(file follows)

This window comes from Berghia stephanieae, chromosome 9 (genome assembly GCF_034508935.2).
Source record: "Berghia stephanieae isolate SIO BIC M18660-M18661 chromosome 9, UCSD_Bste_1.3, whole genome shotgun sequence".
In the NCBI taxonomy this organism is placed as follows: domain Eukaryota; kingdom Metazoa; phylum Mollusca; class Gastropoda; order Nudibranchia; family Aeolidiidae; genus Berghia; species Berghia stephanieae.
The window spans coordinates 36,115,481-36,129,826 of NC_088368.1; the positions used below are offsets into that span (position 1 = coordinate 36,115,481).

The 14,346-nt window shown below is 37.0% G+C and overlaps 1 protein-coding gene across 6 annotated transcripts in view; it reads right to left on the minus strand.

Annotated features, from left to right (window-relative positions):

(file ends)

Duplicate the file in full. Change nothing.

This window comes from Berghia stephanieae, chromosome 9 (genome assembly GCF_034508935.2).
Source record: "Berghia stephanieae isolate SIO BIC M18660-M18661 chromosome 9, UCSD_Bste_1.3, whole genome shotgun sequence".
In the NCBI taxonomy this organism is placed as follows: domain Eukaryota; kingdom Metazoa; phylum Mollusca; class Gastropoda; order Nudibranchia; family Aeolidiidae; genus Berghia; species Berghia stephanieae.
The window spans coordinates 36,115,481-36,129,826 of NC_088368.1; the positions used below are offsets into that span (position 1 = coordinate 36,115,481).

The 14,346-nt window shown below is 37.0% G+C and overlaps 1 protein-coding gene across 6 annotated transcripts in view; it reads right to left on the minus strand.

Annotated features, from left to right (window-relative positions):